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    Steam pipe through drywall (5 Posts)

  • Giacomo Giacomo @ 10:07 PM
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    Steam pipe through drywall

    I am finishing a basement and have been advised to use the steam pipes as the heat source for the basement.  I had the old insullation professionally removed and am now ready to drywall the ceiling.  The main steam pipe runs along the length of the basement and smaller pipes feed the steam from the main pipe to the upper floors.  The smaller pipes will have to run through the ceiling's new drywall.  How do I treat/finish the dry wall.  Do I insullate the pipe to the edge of the drywall surface then tape/compound or is there a trim piece that would finish the point where the pipes goes through the drywall?...
  • kcopp kcopp @ 10:30 PM
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    Whomever....

    gave you that advise did not understand steam. The supply piping should be insulated fully. The boiler will have to work much harder to heat the upper floors. Leave a small space around the piping. They have trim rings to go around them.
  • Hap_Hazzard Hap_Hazzard @ 11:02 PM
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    I second that.

    Bonding your pipes to the drywall is a good way to crack the drywall. I can show you where they did something similar with mortar and block in my basement and the mortar is gradually disintegrating. Steam pipes get hot. They expand and contract. They move around. You'll notice you need to keep sliding those trim rings up against the wall and be glad you didn't try to spackle around them.

    I also agree about insulating those pipes. I wrapped mine in 1 1/2" fiberglass insulation and my basement is still warmer than the rest of the house, but the rest of the house is much warmer and the system is a lot quieter. If you do a better job than I did, you might need to provide more heat, but there's a way to do this without crippling the efficiency of your system.
    1983(?) Peerless G-561-W-S

    3" drop header, CG400-1090, VXT-24
  • Jamie Hall Jamie Hall @ 9:36 AM
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    and third...

    You must insulate the steam mains, risers, and runouts to the extent possible.  1 inch thickness seems a reasonable thickness.  Otherwise you may run into an assortment of problems, ranging from noise and water hammer to uneven heat upstairs to no heat at all in some areas of the upstairs.  It would be a rare and draughty basement which didn't get enough heat even from the insulated pipes plus the boiler.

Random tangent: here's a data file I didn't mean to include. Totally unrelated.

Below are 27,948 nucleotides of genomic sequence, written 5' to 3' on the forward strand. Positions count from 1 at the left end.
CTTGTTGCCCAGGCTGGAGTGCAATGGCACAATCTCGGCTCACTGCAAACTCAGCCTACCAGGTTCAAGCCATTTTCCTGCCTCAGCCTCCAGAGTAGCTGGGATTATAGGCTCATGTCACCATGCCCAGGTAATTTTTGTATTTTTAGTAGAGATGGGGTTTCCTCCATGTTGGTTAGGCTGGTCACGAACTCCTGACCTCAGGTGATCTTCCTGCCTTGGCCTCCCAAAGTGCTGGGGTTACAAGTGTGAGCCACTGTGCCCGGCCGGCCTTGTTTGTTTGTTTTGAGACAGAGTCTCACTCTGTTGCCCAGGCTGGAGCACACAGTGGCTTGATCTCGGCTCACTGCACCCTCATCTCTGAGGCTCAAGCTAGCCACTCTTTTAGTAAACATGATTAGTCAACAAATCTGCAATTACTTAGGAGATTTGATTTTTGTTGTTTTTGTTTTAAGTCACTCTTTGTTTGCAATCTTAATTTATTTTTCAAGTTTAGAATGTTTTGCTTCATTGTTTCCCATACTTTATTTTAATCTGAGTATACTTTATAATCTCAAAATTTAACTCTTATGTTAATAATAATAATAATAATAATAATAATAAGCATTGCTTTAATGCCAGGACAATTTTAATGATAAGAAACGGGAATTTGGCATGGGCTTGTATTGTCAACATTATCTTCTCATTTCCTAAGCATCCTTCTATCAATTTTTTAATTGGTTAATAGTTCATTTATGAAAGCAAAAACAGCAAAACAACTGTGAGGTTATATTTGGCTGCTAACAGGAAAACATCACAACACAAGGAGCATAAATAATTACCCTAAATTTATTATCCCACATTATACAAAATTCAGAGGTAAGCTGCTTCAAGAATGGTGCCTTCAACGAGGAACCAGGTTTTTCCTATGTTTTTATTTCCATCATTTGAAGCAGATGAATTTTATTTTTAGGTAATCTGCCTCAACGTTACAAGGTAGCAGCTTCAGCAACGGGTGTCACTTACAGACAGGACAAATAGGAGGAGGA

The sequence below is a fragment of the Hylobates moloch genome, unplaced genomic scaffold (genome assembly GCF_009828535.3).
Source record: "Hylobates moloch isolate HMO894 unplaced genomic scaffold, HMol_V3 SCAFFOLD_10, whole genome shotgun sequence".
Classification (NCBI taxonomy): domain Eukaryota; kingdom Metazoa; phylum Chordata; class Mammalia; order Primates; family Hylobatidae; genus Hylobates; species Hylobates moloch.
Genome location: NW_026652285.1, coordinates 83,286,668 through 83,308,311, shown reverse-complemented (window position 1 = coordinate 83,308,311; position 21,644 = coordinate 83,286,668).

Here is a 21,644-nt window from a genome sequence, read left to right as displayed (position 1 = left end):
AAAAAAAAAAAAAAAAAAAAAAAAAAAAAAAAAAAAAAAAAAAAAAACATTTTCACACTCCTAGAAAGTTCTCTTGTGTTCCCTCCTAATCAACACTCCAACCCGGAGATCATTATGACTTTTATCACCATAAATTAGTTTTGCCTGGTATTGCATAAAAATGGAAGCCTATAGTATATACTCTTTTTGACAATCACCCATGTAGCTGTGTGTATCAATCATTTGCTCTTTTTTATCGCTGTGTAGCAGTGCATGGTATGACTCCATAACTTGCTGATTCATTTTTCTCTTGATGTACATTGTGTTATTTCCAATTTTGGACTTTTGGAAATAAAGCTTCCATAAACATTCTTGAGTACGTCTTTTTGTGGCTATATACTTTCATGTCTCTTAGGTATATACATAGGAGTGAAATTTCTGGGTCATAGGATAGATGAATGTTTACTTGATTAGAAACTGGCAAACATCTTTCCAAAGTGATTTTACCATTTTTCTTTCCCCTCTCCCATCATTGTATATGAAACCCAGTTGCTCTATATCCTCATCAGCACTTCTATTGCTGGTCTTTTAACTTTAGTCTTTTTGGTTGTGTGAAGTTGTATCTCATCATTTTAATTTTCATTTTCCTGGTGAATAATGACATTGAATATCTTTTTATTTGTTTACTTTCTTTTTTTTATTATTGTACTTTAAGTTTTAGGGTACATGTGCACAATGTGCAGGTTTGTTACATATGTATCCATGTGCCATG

And as hap said, steam pipes move as they heat up and cool down.  Wherever they go through a partition, floor, or beam, they must be free to move; otherwise they will probably make a noise as they expand and, in the case of drywall, they will tear the drywall apart where they touch.  Use proper hangers to support the pipe.
    Jamie

    Building superintendent/caretaker, 7200 sq. ft. historic house museum with dependencies in New England.

    Hoffman Equipped System (all original except boiler), Weil-McClain 580, 2.75 gph Carlin, Vapourstat 0.5 -- 6.0 ounces per square inch
  • crash2009 crash2009 @ 9:46 PM
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    Insulation

    When I first got this place all the insulation had been removed and the drywall and plaster had been applied to around the steam pipes.  The pipes (normally) expand and contract.  This motion eroded the drywall, and plaster to a lesser extent.  This erosion action caused small chunks of drywall to be falling all the time.  It was really messy.  Some of the pipes ran through a bathroom and the drywall dust/chunks were everywhere.

    A couple years ago, I insulated all my steam pipes.  Some good things started to happen.  I saved $750 in fuel the first year.  My steam system runs better and is quieter.  The drywall/plaster erosion problem is gone. 

    If you are planning to heat the basement with the pipes,  ask your heating man How many BTU's you need for each room.  Then remove just enough insulation to match the btu's required.  There is a bare pipe btu loss calculator in this old insulation thread, and also some ideas on how to install the pipe wrap so it looks good. 
    http://www.heatinghelp.com/forum-thread/137178/Insulation
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